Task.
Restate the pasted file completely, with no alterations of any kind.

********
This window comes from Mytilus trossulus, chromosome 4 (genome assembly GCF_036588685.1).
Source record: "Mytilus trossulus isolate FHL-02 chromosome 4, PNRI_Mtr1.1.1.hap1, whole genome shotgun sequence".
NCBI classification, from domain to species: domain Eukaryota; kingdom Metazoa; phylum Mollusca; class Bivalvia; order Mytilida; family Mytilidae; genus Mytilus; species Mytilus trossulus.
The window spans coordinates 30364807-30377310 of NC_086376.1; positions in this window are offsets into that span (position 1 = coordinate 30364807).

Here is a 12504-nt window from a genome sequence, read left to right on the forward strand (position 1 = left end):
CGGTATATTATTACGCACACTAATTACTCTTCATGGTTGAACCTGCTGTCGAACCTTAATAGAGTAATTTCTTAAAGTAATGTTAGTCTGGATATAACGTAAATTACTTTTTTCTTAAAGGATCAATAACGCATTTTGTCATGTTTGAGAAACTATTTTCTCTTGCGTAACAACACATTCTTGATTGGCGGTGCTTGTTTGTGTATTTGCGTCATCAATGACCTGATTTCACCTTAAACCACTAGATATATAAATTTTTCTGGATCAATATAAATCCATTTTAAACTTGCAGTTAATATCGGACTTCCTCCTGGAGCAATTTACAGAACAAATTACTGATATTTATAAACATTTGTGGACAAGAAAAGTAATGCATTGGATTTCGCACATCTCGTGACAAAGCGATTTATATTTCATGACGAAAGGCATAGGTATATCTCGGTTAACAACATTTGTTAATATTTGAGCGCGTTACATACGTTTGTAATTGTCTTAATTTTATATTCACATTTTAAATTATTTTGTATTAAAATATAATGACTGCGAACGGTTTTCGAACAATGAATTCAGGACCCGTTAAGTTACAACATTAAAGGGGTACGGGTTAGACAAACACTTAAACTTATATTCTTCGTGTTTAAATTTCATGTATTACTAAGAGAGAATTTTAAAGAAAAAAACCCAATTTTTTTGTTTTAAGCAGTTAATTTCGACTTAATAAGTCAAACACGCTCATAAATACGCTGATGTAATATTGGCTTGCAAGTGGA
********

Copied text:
This window comes from Mytilus trossulus, chromosome 4 (genome assembly GCF_036588685.1).
Source record: "Mytilus trossulus isolate FHL-02 chromosome 4, PNRI_Mtr1.1.1.hap1, whole genome shotgun sequence".
NCBI classification, from domain to species: domain Eukaryota; kingdom Metazoa; phylum Mollusca; class Bivalvia; order Mytilida; family Mytilidae; genus Mytilus; species Mytilus trossulus.
The window spans coordinates 30364807-30377310 of NC_086376.1; positions in this window are offsets into that span (position 1 = coordinate 30364807).

Here is a 12504-nt window from a genome sequence, read left to right on the forward strand (position 1 = left end):
CGGTATATTATTACGCACACTAATTACTCTTCATGGTTGAACCTGCTGTCGAACCTTAATAGAGTAATTTCTTAAAGTAATGTTAGTCTGGATATAACGTAAATTACTTTTTTCTTAAAGGATCAATAACGCATTTTGTCATGTTTGAGAAACTATTTTCTCTTGCGTAACAACACATTCTTGATTGGCGGTGCTTGTTTGTGTATTTGCGTCATCAATGACCTGATTTCACCTTAAACCACTAGATATATAAATTTTTCTGGATCAATATAAATCCATTTTAAACTTGCAGTTAATATCGGACTTCCTCCTGGAGCAATTTACAGAACAAATTACTGATATTTATAAACATTTGTGGACAAGAAAAGTAATGCATTGGATTTCGCACATCTCGTGACAAAGCGATTTATATTTCATGACGAAAGGCATAGGTATATCTCGGTTAACAACATTTGTTAATATTTGAGCGCGTTACATACGTTTGTAATTGTCTTAATTTTATATTCACATTTTAAATTATTTTGTATTAAAATATAATGACTGCGAACGGTTTTCGAACAATGAATTCAGGACCCGTTAAGTTACAACATTAAAGGGGTACGGGTTAGACAAACACTTAAACTTATATTCTTCGTGTTTAAATTTCATGTATTACTAAGAGAGAATTTTAAAGAAAAAAACCCAATTTTTTTGTTTTAAGCAGTTAATTTCGACTTAATAAGTCAAACACGCTCATAAATACGCTGATGTAATATTGGCTTGCAAGTGGA